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Youth Culture Power

A #HipHopEd Guide to Building Teacher-Student Relationships and Increasing Student Engagement

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Jason D. Rawls and John Robinson

In our schools, hip-hop culture is the dominant culture among the students. In Youth Culture Power: A #HipHopEd Guide to Building Teacher-Student Relationships and Increasing Student Engagement, Jason D. Rawls and John Robinson, educators and hip-hop artists with experience in the urban classrooms, focus their efforts through Hip-Hop Based Education (HHBE). They argue that hip-hop culture could be useful in building relationships and building student engagement.

The approach to achieve this is Youth Culture Pedagogy (YCP). YCP is based in a foundation of reality pedagogy (Emdin, 2014), culturally responsive pedagogy (Ladson-Billings, 1995), and HHBE (Hill, 2009; Petchauer, 2009). In this volume, the authors lay the groundwork for YCP and how they envision its use within the classroom.

In Youth Culture Power, the authors put forth their C.A.R.E. Model of youth pedagogy to help teachers create a positive learning environment by building relationships and lessons around students’ own culture. Instead of forcing students to give up the things they frequent, Rawls and Robinson feel teachers should discuss them and when possible, use them in lessons. The purpose of this book is to present a fresh take on why educators should not discount the culture of youth within the classroom.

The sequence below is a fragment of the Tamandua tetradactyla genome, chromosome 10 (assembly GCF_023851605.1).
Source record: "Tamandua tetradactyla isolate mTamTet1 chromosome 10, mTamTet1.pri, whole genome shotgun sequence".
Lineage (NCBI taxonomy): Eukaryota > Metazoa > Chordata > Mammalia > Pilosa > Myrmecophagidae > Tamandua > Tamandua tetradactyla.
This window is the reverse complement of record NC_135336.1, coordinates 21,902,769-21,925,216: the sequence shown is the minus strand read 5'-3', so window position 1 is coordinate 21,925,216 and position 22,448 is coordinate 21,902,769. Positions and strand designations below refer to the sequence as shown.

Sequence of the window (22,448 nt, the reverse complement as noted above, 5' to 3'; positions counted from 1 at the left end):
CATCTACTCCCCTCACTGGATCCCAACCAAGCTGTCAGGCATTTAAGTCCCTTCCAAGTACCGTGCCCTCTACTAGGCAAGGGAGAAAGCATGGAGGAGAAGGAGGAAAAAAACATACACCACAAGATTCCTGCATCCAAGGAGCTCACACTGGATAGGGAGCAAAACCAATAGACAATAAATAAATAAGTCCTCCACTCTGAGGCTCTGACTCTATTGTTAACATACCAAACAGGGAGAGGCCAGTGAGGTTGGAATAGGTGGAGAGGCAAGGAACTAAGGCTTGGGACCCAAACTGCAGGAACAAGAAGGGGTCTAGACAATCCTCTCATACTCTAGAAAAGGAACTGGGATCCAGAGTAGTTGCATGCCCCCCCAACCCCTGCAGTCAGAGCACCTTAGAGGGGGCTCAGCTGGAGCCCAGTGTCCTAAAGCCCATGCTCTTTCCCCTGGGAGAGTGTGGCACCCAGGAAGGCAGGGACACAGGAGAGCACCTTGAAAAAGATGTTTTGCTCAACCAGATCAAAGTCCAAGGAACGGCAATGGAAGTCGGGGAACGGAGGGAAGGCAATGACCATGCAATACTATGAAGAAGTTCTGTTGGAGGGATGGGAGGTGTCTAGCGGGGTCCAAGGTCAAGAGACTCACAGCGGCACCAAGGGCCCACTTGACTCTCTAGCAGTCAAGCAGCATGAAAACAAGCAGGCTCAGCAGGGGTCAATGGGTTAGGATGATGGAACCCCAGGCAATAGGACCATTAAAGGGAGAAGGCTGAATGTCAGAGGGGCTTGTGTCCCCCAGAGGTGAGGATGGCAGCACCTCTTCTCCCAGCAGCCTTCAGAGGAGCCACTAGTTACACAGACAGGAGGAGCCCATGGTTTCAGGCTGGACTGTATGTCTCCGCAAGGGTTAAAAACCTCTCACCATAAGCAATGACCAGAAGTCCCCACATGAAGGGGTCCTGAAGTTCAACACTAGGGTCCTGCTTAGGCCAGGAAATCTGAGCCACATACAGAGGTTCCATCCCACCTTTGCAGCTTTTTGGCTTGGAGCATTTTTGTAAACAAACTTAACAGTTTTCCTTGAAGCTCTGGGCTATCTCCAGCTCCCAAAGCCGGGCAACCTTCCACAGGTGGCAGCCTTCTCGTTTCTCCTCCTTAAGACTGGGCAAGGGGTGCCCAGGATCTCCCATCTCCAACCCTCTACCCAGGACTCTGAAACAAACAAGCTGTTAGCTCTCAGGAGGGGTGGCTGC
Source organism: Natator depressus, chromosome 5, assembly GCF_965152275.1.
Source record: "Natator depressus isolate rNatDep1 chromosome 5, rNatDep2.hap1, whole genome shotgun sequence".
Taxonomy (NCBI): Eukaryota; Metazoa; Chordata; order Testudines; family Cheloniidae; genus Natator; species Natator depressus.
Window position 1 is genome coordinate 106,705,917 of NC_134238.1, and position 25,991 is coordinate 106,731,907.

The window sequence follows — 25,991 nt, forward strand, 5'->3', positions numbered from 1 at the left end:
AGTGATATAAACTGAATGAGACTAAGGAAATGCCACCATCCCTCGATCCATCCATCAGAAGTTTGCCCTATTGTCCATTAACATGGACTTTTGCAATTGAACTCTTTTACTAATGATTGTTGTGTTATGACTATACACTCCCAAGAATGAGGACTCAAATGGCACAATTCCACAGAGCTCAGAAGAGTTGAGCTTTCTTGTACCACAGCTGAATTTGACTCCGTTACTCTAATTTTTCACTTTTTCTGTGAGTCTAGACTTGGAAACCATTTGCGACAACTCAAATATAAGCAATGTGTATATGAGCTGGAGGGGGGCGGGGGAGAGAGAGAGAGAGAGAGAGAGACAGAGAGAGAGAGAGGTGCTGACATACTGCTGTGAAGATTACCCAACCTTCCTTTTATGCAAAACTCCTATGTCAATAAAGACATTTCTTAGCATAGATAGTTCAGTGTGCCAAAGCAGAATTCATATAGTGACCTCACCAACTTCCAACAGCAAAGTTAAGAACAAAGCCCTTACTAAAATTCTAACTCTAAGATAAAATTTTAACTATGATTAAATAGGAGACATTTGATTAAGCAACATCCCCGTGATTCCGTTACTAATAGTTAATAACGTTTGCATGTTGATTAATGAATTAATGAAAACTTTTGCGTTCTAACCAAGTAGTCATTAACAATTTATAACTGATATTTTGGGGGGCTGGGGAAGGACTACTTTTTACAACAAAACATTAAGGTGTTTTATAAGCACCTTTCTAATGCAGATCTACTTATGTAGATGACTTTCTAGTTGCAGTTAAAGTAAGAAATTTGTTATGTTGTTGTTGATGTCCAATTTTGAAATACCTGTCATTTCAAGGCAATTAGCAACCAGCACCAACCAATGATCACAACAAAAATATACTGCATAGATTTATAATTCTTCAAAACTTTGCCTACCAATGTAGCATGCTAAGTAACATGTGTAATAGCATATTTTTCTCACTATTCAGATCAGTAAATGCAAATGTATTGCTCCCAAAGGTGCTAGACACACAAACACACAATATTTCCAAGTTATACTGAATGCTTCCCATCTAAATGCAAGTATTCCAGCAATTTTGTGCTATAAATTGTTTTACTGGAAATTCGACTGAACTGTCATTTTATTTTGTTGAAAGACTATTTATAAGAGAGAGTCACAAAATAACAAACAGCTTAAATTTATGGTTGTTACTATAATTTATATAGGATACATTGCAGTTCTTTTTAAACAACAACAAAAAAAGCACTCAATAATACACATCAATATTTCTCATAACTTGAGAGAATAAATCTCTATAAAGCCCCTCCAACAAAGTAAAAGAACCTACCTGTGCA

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Foreword (Christopher Emdin)

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FOREWORD

Christopher Emdin

While cultural relevance in its many diverse and essential iterations has rightfully become part of the lexicon in schools of education and teacher preparation programs across the globe, teaching that reflects the culture of many of the most marginalized youth still remains absent or invisible. After decades of tireless work in advocating for culture, there has been an adoption of the language of cultural relevance and an overall acceptance that it has some role in teaching and learning. Unfortunately, this “progress” has been at the expense of populations whose culture holds tenets that challenge the very structure of schools. We accept only cultures that align to the existing structures of schools and search for justifications for why those that do not directly align are problematic. Cultural relevance then becomes the identification of cultures that maintain existing power structures or that makes power wielders comfortable. In particular, educators have not done much work interrogating the complexities of urban youth culture and identify its misalignment with the organizational and pedagogical structures of schools and schooling as a deficiency rather than a critique or alternate way of looking at schools. I assert that urban youth culture is not against education or being educated. It has rules of engagement and/or ways of knowing and being that support knowledge accumulation and creation. However, it is concurrently fundamentally ← ix | x → opposed to how knowledge is created, developed and transferred in traditional schools. In an era of...

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